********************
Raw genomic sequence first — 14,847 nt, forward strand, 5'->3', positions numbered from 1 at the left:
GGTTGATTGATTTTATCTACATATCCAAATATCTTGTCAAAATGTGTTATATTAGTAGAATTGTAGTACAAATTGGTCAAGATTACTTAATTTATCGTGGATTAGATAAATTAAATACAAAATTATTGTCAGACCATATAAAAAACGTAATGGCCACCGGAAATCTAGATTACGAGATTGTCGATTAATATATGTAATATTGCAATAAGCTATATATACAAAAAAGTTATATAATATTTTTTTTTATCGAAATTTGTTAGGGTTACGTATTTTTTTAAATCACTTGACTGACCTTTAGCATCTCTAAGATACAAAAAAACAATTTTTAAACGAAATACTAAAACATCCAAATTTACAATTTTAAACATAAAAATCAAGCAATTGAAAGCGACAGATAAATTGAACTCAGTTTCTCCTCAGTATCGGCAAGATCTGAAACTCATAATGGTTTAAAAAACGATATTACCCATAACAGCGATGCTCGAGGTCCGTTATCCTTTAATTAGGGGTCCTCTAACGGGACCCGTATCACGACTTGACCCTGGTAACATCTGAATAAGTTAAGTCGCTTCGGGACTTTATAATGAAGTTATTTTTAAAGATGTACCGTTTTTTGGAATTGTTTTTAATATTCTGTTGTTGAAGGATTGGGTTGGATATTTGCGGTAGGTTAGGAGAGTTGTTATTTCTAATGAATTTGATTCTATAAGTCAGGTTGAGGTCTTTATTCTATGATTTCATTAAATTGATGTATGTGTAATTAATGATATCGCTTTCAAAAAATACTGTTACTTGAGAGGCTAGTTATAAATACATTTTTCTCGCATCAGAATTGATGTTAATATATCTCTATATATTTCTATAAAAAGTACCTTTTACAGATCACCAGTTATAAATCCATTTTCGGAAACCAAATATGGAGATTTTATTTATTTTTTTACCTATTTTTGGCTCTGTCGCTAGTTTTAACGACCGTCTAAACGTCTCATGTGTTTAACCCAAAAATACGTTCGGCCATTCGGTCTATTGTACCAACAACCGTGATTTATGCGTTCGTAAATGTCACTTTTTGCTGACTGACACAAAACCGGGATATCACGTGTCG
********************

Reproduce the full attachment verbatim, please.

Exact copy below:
Raw genomic sequence first — 14,847 nt, forward strand, 5'->3', positions numbered from 1 at the left:
GGTTGATTGATTTTATCTACATATCCAAATATCTTGTCAAAATGTGTTATATTAGTAGAATTGTAGTACAAATTGGTCAAGATTACTTAATTTATCGTGGATTAGATAAATTAAATACAAAATTATTGTCAGACCATATAAAAAACGTAATGGCCACCGGAAATCTAGATTACGAGATTGTCGATTAATATATGTAATATTGCAATAAGCTATATATACAAAAAAGTTATATAATATTTTTTTTTATCGAAATTTGTTAGGGTTACGTATTTTTTTAAATCACTTGACTGACCTTTAGCATCTCTAAGATACAAAAAAACAATTTTTAAACGAAATACTAAAACATCCAAATTTACAATTTTAAACATAAAAATCAAGCAATTGAAAGCGACAGATAAATTGAACTCAGTTTCTCCTCAGTATCGGCAAGATCTGAAACTCATAATGGTTTAAAAAACGATATTACCCATAACAGCGATGCTCGAGGTCCGTTATCCTTTAATTAGGGGTCCTCTAACGGGACCCGTATCACGACTTGACCCTGGTAACATCTGAATAAGTTAAGTCGCTTCGGGACTTTATAATGAAGTTATTTTTAAAGATGTACCGTTTTTTGGAATTGTTTTTAATATTCTGTTGTTGAAGGATTGGGTTGGATATTTGCGGTAGGTTAGGAGAGTTGTTATTTCTAATGAATTTGATTCTATAAGTCAGGTTGAGGTCTTTATTCTATGATTTCATTAAATTGATGTATGTGTAATTAATGATATCGCTTTCAAAAAATACTGTTACTTGAGAGGCTAGTTATAAATACATTTTTCTCGCATCAGAATTGATGTTAATATATCTCTATATATTTCTATAAAAAGTACCTTTTACAGATCACCAGTTATAAATCCATTTTCGGAAACCAAATATGGAGATTTTATTTATTTTTTTACCTATTTTTGGCTCTGTCGCTAGTTTTAACGACCGTCTAAACGTCTCATGTGTTTAACCCAAAAATACGTTCGGCCATTCGGTCTATTGTACCAACAACCGTGATTTATGCGTTCGTAAATGTCACTTTTTGCTGACTGACACAAAACCGGGATATCACGTGTCG